Swagbucks Book Club – Egg Salad
Hello, Swagbucks Book Club members! Thank you to everyone who participated in last week’s discussion of the March reading selection and those that voted on April’s book. The theme for April is “Books that are being made into movies for release in 2013” and the winner is The Great Gatsby by F. Scott Fitzgerald. If you aren’t familiar with this classic of twentieth-century literature here is a brief synopsis from amazon.com:
A portrait of the Jazz Age in all of its decadence and excess, Gatsby captured the spirit of the author’s generation and earned itself a permanent place in American mythology. Self-made, self-invented millionaire Jay Gatsby embodies some of Fitzgerald’s–and his country’s–most abiding obsessions: money, ambition, greed, and the promise of new beginnings. Gatsby’s rise to glory and eventual fall from grace becomes a kind of cautionary tale about the American Dream.
It’s also a love story, of sorts, the narrative of Gatsby’s quixotic passion for Daisy Buchanan. The pair meet five years before the novel begins, when Daisy is a legendary young Louisville beauty and Gatsby an impoverished officer. They fall in love, but while Gatsby serves overseas, Daisy marries the brutal, bullying, but extremely rich Tom Buchanan. After the war, Gatsby devotes himself blindly to the pursuit of wealth by whatever means–and to the pursuit of Daisy, which amounts to the same thing. His millions made, Gatsby buys a mansion across Long Island Sound from Daisy’s patrician East Egg address, throws lavish parties, and waits for her to appear. When she does, events unfold with all the tragic inevitability of a Greek drama, with detached, cynical neighbor Nick Carraway acting as chorus throughout.
You can pick up a copy through amazon by clicking here. Need an amazon gift card first? Click here to go right to the Rewards Store. Or check out your local library or secondhand book store. (Not sure if you have a secondhand book store close by? Do a search and you might win Swag Bucks and unearth a new favorite haunt)
Many of you may have already read The Great Gatsby so I hope you will join us on Friday April 26th for the discussion. I also wanted to call your attention to a related book my friend Amanda recommends called The Double Bind by Chris Bohjalian. What is the relation to The Great Gatsby? Here is how Publishers Weekly sets it up:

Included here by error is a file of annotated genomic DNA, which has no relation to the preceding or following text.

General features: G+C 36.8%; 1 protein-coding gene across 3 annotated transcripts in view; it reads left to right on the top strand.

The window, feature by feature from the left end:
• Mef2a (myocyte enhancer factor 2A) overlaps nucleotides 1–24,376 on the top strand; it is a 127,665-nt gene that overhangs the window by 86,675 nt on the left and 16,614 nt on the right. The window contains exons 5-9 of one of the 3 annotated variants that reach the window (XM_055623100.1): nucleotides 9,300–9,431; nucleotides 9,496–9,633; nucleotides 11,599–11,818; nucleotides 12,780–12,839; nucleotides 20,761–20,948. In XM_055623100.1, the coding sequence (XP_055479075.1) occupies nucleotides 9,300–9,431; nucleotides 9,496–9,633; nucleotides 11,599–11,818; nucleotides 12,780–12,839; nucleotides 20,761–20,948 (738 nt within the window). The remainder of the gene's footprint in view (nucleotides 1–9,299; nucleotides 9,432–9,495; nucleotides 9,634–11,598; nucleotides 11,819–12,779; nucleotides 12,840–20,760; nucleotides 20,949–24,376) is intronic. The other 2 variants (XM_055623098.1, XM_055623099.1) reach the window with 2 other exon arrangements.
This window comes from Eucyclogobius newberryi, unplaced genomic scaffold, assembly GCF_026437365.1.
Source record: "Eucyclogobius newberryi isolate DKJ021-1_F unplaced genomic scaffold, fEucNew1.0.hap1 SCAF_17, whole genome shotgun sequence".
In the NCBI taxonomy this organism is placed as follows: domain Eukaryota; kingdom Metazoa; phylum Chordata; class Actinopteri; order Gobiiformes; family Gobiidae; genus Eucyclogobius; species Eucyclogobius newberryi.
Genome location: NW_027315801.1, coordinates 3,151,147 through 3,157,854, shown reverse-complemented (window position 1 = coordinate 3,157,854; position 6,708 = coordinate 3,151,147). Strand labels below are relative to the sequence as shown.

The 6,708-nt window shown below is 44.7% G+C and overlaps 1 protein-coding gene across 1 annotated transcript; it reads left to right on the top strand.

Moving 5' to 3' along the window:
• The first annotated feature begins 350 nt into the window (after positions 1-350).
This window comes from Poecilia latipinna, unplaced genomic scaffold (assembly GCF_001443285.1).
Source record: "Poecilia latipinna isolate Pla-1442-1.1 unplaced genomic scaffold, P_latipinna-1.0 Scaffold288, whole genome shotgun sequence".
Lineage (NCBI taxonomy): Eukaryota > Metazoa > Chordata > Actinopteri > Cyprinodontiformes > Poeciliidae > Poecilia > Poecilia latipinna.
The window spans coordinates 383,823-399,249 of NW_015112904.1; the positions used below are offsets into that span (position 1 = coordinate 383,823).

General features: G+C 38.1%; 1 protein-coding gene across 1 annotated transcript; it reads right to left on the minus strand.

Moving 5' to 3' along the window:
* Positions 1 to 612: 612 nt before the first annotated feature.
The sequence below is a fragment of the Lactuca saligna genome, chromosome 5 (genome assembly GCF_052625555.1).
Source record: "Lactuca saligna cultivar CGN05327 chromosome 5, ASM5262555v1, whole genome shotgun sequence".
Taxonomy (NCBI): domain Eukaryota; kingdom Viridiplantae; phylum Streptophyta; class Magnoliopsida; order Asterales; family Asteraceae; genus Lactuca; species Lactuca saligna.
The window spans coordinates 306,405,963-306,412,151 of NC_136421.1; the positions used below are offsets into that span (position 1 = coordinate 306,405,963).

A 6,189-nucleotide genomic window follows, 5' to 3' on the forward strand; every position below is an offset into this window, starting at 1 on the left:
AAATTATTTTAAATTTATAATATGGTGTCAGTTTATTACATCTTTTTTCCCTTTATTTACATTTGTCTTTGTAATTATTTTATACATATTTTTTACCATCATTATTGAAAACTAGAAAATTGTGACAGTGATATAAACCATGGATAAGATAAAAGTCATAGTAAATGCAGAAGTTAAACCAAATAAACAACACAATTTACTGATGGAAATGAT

Readers will be startled to learn early on that the heroine of this engrossing puzzle, 26-year-old Laurel Estabrook, was born in West Egg. Wait a minute, wasn’t West Egg where Jay Gatsby lived? Laurel works in a Burlington, Vt., homeless shelter and is trying to overcome mental and physical scars incurred from a brutal assault some six years earlier. After being given a portfolio of photographs taken by a recently deceased resident of the shelter, Bobbie Crocker, she becomes obsessed with questions surrounding what appears to be a picture of herself shot on the day of her attack. Laurel’s already fragile mental state begins to unravel as she follows Bobbie’s life from his rich-kid childhood on Long Island to homelessness in Vermont. The Gatsby references form the basis of the mystery, compelling readers to try to imagine how this fictional backdrop relates to the novel’s “reality.”
I’m intrigued by this description and hope to refresh my memory on The Great Gatsby and then dive into The Double Bind. Won’t you join me?
Today’s Discussion Question: Can you think of other books or artistic works by two different authors that reference the same characters and/or settings?
My immediate example is how the song “Major Tom” by Peter Schilling picks up where David Bowie’s “Space Oddity” leaves off. What other examples are you aware of? Leave your thoughts in the comments below and on Monday I will randomly pick 3 contributors and award them with 25 Swag Bucks each.